Genesis 1:27-28

So God created humankind in his image, in the image of God he created them; male and female he created them. God blessed them, and God said to them, “Be fruitful and multiply, and fill the earth and subdue it; and have dominion over the fish of the sea and over the birds of the air and over every living thing that moves upon the earth.”

Genesis 2:15,19-20

The LORD God took the man and put him in the garden of Eden to till it and keep it.….So out of the ground the LORD God formed every animal of the field and every bird of the air, and brought them to the man to see what he would call them; and whatever the man called every living creature, that was its name. The man gave names to all cattle, and to the birds of the air, and to every animal of the field; but for the man there was not found a helper as his partner.

Exodus 20:9

Six days you shall labor and do all your work.

2 Thess. 3:10

For even when we were with you, we gave you this command: Anyone unwilling to work should not eat.

Revelation 21:24-26

The nations will walk by its light, and the kings of the earth will bring their glory into it. Its gates will never be shut by day — and there will be no night there. People will bring into it the glory and the honor of the nations. 

Isaiah 65:21-22

They shall build houses and inhabit them; they shall plant vineyards and eat their fruit. They shall not build and another inhabit; they shall not plant and another eat; for like the days of a tree shall the days of my people be, and my chosen shall long enjoy the work of their hands.

Based on these passages, we could say that everyone is “called” to work, as long as we recognize that in this sense “called” really means “created” and “commanded” to work. God created you as a worker, and he commands you to work, even if he doesn’t mail you a specific job offer. It can be difficult to discern the particular work God may be calling you to, but there can be no doubt that he made you as a worker and that he expects you to work, to the degree you are able.

Calling to Life, Not Only to Work

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Although we are focusing on God’s call to work, work is only one element of life. God calls us to belong to Christ in every element of our lives.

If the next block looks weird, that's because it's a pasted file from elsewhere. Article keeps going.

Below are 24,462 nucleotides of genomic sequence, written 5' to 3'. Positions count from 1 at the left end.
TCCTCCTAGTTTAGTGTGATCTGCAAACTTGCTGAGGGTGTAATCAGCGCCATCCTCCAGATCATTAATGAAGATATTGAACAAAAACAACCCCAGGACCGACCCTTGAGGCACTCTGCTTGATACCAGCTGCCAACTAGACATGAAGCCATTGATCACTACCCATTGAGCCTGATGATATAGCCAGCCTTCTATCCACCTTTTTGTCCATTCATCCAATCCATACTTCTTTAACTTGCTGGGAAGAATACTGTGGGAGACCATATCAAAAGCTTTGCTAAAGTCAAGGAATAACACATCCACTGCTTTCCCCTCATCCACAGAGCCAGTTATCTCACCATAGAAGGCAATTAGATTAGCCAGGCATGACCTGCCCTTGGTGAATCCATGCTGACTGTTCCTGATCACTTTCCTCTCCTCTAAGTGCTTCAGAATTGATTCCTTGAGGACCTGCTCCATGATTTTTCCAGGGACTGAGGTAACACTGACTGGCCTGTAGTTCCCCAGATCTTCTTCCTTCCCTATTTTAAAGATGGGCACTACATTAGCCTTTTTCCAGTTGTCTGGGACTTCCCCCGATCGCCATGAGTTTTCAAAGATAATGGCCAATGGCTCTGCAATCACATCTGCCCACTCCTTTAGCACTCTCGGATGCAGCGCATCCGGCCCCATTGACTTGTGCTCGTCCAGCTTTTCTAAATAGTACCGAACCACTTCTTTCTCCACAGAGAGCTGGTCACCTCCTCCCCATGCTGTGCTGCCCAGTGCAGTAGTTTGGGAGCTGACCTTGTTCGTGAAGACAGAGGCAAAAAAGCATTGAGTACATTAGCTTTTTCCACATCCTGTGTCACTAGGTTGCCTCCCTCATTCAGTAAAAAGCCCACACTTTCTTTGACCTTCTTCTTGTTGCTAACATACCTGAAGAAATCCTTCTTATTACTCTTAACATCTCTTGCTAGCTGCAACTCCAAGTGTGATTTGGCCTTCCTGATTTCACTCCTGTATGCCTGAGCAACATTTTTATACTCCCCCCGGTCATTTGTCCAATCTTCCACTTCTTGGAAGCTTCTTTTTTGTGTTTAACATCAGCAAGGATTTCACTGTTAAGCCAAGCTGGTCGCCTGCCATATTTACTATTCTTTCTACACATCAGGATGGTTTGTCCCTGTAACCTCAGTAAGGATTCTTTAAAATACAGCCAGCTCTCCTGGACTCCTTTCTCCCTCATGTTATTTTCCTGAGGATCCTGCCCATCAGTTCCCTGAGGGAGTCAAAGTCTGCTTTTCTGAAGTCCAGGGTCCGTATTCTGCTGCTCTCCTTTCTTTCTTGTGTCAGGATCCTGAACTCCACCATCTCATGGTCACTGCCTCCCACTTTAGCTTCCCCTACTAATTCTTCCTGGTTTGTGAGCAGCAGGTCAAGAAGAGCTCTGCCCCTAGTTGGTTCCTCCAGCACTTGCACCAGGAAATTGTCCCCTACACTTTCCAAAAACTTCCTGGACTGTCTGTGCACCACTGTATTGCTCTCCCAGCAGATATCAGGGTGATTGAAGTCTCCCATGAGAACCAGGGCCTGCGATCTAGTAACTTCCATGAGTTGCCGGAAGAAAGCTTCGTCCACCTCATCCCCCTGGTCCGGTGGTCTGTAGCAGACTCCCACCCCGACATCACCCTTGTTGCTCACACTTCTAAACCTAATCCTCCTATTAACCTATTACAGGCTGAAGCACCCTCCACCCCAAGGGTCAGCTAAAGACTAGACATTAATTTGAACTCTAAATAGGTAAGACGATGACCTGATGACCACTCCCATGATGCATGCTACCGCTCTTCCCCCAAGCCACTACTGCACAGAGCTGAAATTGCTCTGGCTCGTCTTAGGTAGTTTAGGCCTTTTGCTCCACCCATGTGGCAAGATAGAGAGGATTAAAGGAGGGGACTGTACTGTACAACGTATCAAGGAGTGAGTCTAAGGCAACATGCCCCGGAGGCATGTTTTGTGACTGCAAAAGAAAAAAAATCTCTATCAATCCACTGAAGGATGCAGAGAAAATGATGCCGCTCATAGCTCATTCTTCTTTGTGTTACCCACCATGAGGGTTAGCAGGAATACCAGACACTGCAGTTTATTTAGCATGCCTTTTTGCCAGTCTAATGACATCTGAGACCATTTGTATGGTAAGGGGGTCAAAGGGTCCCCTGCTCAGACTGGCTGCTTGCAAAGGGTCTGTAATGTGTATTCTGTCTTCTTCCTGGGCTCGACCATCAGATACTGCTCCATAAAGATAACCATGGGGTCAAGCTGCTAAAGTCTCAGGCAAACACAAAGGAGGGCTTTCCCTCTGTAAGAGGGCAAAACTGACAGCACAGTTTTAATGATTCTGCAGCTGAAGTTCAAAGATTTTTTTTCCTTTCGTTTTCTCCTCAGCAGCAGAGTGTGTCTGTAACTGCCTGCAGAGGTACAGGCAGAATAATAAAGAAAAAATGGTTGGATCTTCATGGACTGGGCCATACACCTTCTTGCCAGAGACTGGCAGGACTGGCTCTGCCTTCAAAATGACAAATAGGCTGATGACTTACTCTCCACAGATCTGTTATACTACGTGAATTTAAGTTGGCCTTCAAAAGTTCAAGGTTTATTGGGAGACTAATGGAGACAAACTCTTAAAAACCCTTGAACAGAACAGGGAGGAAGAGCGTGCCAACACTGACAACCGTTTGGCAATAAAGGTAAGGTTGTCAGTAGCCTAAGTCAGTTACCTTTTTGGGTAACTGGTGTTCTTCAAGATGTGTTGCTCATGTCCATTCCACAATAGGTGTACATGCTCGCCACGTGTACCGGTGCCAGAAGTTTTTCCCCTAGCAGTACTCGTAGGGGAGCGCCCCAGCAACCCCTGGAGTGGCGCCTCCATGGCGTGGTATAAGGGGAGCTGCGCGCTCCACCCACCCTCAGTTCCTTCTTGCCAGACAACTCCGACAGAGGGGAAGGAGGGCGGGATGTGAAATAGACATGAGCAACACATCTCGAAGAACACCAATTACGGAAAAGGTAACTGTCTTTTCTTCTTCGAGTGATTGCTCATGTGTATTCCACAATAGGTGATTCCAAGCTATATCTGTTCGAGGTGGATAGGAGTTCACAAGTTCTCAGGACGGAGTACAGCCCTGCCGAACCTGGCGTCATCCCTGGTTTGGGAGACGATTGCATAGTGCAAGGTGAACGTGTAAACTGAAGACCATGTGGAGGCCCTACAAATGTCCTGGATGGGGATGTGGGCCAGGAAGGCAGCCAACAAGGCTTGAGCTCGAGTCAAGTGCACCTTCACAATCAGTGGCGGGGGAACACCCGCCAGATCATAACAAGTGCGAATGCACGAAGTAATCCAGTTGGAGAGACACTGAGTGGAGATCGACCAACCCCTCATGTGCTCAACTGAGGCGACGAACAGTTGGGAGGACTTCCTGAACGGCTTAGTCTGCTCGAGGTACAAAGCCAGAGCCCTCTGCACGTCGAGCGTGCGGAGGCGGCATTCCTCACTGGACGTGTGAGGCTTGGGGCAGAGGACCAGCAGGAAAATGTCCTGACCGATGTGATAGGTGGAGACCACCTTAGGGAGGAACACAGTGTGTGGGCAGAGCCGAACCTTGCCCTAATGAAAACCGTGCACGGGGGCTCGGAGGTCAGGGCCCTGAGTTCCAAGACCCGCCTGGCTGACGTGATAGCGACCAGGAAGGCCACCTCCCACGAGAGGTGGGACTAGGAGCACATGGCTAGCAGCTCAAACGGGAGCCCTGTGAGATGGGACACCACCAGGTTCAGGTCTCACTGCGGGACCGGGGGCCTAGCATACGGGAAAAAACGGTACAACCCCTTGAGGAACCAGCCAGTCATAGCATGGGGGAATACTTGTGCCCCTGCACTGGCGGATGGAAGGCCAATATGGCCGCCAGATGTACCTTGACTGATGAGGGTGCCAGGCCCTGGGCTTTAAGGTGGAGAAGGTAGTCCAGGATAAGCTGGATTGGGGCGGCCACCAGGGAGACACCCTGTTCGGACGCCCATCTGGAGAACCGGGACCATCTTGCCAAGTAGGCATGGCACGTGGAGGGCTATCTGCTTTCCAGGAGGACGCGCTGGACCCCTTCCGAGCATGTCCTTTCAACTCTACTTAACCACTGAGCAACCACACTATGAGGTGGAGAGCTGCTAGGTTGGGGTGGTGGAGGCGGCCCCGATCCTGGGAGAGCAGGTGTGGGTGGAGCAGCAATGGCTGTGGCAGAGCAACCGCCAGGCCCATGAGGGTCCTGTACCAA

Colossians 3:17

Whatever you do, in word or deed, do everything in the name of the Lord Jesus.

Our jobs are not necessarily the most important aspect of our calling or our service in Christ’s work of redemption. First, we must remember that work is not limited to paid work. The work God leads us to may be unpaid work, such as raising children or caring for a disabled family member or tutoring students after school. Even if we are called to paid work, God probably doesn’t call many of us to jobs that would prevent us from also serving others through unpaid work.

Even if you have a paid job, the most important work God calls you to may be outside your job. Your job may meet your need for money — which in itself fulfills part of God’s command to work — but it may not fulfill all the other purposes God has for your work. We have seen that caring for children and for aged or incapacitated people is a kind of work, and many people who do it also have another paid job. On the other hand, a so-called hobby could be the most important work God is leading you to. You might work at writing, painting, music, acting, astronomy, leading a youth group, volunteering at a historical society, maintaining a nature reserve or a thousand other kinds of work. If something like this is your calling, you will probably engage it in a more serious way than someone else to whom it is a leisure activity, yet you may still earn your living in some other way. There is a distinction between work and leisure.[1] But any given activity could be work — paid or unpaid — for one person, and leisure for another.